Concert security after Las Vegas

Tens of thousands of people will gather this weekend for the Austin City Limits Festival, a two-week music festival about a mile from downtown Austin.

“It’s gonna be the safest part of the city to be in during both weekends, just because of the sheer number of officers that will be present,” said Brian Manley, the chief of the Austin Police Department, during a press conference this week. Manley said the department will have officers inside and outside the festival, with heightened attention to threats from outside the gates.

“We want folks to come out, we want you to enjoy yourself,” he said. But he also warned that “we live in a world now where you cannot protect against every single threat.”

That was made all too clear to police in Austin and across the country on Sunday night, when the deadliest mass shooting in recent U.S. history left 58 people dead and close to 500 injured at a country music festival in Las Vegas. It was the just latest assault on a music venue, after the mass shooting at the Bataclan theater in Paris in 2015, and the suicide bombing outside an Ariana Grande concert in Manchester in 2016.

The Las Vegas shooting is a chilling reminder that big public concerts remain a soft target. And the industry is still grappling with what lessons it should draw from the massacre. “A nightmare scenario” is the way Chris Robinette described Sunday’s attack. Robinette is the president of Prevent Advisors, the security branch of Oak View Group, a company that advises major sports and entertainment venues. The shooter fired from the 32nd floor of the Mandalay Bay hotel, which is separated from the concert site by a major interstate highway. Robinette predicted that the gunman’s distance from the event would force outdoor venues to pay more attention to potential threats from outside the gates.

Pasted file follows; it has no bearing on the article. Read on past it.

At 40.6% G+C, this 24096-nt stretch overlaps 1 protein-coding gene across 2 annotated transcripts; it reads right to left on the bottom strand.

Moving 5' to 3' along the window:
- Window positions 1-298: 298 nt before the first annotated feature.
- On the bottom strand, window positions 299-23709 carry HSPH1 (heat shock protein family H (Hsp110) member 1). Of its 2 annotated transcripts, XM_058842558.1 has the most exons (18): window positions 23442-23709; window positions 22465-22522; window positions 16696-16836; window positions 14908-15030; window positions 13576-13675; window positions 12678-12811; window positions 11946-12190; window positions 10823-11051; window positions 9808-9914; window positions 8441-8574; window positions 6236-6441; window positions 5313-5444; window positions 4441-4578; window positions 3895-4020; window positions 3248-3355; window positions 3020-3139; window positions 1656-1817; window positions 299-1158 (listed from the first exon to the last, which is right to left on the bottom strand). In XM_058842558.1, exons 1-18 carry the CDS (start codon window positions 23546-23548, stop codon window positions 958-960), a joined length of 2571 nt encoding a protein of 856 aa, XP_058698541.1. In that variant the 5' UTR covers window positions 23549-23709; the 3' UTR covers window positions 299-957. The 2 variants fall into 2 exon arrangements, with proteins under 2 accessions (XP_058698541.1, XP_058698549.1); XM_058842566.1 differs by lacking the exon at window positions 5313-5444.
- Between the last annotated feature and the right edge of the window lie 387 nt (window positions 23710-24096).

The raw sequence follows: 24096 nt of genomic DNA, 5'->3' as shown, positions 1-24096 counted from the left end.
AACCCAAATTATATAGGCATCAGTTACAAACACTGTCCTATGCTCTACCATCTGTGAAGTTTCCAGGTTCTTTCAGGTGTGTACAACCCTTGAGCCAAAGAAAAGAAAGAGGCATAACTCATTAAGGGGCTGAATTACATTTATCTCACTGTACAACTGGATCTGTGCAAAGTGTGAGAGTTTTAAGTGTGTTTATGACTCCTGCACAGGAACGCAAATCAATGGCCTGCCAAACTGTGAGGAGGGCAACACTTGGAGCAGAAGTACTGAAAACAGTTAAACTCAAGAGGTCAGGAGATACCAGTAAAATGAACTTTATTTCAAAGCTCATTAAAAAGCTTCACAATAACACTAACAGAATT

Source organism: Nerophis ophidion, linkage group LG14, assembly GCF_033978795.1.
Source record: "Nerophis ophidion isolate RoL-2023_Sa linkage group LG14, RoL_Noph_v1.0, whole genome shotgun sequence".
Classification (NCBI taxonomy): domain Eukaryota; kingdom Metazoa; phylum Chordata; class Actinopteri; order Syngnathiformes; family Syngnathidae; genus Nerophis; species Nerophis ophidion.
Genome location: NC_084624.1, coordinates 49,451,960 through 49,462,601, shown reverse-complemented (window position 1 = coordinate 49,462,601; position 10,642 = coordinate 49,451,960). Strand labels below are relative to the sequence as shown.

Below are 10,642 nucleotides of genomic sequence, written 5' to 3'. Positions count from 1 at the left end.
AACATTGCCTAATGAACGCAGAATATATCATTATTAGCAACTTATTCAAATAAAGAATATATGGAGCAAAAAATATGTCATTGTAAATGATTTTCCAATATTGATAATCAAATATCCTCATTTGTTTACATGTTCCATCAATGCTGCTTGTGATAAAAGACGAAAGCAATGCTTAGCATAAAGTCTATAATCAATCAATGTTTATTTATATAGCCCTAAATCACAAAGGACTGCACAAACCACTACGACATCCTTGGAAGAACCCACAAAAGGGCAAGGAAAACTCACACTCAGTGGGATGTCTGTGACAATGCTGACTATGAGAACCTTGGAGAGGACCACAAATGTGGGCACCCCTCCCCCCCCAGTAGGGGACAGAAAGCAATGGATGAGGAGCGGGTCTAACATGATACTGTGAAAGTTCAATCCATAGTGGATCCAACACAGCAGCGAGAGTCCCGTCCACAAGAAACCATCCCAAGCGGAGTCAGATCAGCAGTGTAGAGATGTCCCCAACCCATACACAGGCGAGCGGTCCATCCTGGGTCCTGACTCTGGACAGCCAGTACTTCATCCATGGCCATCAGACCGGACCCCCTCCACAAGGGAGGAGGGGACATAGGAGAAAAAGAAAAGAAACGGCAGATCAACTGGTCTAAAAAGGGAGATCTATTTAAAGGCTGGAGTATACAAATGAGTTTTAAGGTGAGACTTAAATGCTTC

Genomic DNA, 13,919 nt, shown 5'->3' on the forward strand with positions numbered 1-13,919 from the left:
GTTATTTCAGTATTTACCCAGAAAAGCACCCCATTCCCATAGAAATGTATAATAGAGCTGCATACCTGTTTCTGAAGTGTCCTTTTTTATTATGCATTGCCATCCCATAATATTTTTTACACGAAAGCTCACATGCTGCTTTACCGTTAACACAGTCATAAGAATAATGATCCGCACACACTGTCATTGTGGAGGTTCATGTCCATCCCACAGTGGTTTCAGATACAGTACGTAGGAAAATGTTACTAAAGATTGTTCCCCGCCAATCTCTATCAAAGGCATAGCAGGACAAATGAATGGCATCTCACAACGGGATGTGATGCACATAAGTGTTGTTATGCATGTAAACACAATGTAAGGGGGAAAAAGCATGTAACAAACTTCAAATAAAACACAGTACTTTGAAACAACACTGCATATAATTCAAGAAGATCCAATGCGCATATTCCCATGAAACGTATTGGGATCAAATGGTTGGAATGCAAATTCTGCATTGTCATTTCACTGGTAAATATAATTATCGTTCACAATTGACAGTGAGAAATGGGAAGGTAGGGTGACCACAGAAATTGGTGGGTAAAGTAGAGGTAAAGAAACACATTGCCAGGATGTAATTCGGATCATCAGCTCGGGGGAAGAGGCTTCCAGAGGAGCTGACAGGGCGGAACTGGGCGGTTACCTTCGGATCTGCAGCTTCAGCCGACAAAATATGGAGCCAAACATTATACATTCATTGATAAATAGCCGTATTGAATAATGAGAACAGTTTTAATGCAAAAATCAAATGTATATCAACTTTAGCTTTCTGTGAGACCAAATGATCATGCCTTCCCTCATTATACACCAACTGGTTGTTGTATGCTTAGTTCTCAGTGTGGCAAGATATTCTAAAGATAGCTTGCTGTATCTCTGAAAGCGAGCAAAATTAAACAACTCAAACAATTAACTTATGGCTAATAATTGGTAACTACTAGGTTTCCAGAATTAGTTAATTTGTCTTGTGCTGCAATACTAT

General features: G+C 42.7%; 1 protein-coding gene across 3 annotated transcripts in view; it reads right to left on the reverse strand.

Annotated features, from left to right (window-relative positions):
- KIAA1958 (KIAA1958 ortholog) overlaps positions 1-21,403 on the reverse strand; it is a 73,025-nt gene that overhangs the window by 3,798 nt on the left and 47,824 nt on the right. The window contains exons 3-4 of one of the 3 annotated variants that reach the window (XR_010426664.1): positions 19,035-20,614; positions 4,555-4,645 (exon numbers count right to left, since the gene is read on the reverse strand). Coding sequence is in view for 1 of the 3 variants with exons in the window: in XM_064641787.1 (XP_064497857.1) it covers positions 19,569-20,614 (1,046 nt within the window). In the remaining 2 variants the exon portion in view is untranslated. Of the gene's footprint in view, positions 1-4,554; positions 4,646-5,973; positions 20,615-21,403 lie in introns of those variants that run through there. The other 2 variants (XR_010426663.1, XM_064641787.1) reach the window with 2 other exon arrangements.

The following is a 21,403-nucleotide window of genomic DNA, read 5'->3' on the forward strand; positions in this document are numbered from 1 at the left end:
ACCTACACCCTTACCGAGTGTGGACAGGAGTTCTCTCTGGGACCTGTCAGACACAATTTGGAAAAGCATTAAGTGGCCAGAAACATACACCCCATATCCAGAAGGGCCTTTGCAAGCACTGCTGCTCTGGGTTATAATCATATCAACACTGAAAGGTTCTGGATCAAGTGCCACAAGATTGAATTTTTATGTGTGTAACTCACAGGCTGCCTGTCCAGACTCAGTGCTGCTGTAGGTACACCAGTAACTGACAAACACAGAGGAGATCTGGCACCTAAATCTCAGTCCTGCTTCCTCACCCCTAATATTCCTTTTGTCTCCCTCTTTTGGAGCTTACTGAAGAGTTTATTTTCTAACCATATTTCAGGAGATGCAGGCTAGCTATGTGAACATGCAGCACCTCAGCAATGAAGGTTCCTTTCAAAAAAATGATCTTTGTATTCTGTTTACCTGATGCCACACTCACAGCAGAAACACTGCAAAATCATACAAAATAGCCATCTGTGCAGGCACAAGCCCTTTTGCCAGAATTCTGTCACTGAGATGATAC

“if we’re talking about outdoor events, it’s important that we think about adjacent buildings,” Robinette said, including “rooftops and balconies and things where threats might now originate, that they didn’t historically come from. So that’s becoming a very, very relevant issue at this point.”

“People will continue to have concerts. People will continue to go to concerts,” says Danny Zelisko, president of Danny Zelisko Presents, which promotes shows at The Pearl at the Palms and at venues in Arizona. “People will be looking over their shoulders a little bit more, like they do at so many everyday things that we’ve always taken for granted.”

“My guess is that from here in, it’ll be a different game in that we’ll have to look even beyond the perimeter of these events,” Christenson says. “It’s just tragic, but I think this is a very proactive police force and once all this settles down, they can look at what has to be done now. I think that, knowing the track record of Metro and everybody that works around crowd management and security, there will be another layer of protection.”

Christenson points to the Metropolitan Police Department’s experience in overseeing massive gatherings as a key preventive advantage moving forward.

“These guys are experts at crowd management,” he says. “You look at the Strip on New Year’s Eve and the (Electric Daisy Carnival) — those things don’t just happen. They have a system in place.” The system may need to be tweaked, though the challenge, of course, is trying to predict the unpredictable.

“Everybody who puts on shows thinks about things like, ‘What if this? What if that?’ but you can’t possibly prepare yourself for this,” Zalisko says. “There really is no great answer to defending yourself against the impossible. It’s like defending yourself against an earthquake.”

Israel leads the world in security for concerts and, like their airport security, the world has a lot to learn, political correctness has to take a back seat and money will always play a big part. Tickets for the Guns N’ Roses show in Hayarkon Park, Tel Aviv, start at 355 shekels ($101 USD) for lawn seats, but if you catch the band in Munich, you’ll only pay 328 shekels ($93 USD). In Australia, you’d pay 230 shekels ($65 USD), and in St. Louis, 226 shekels ($64 USD) Moscow 220 shekels ($62 USD).

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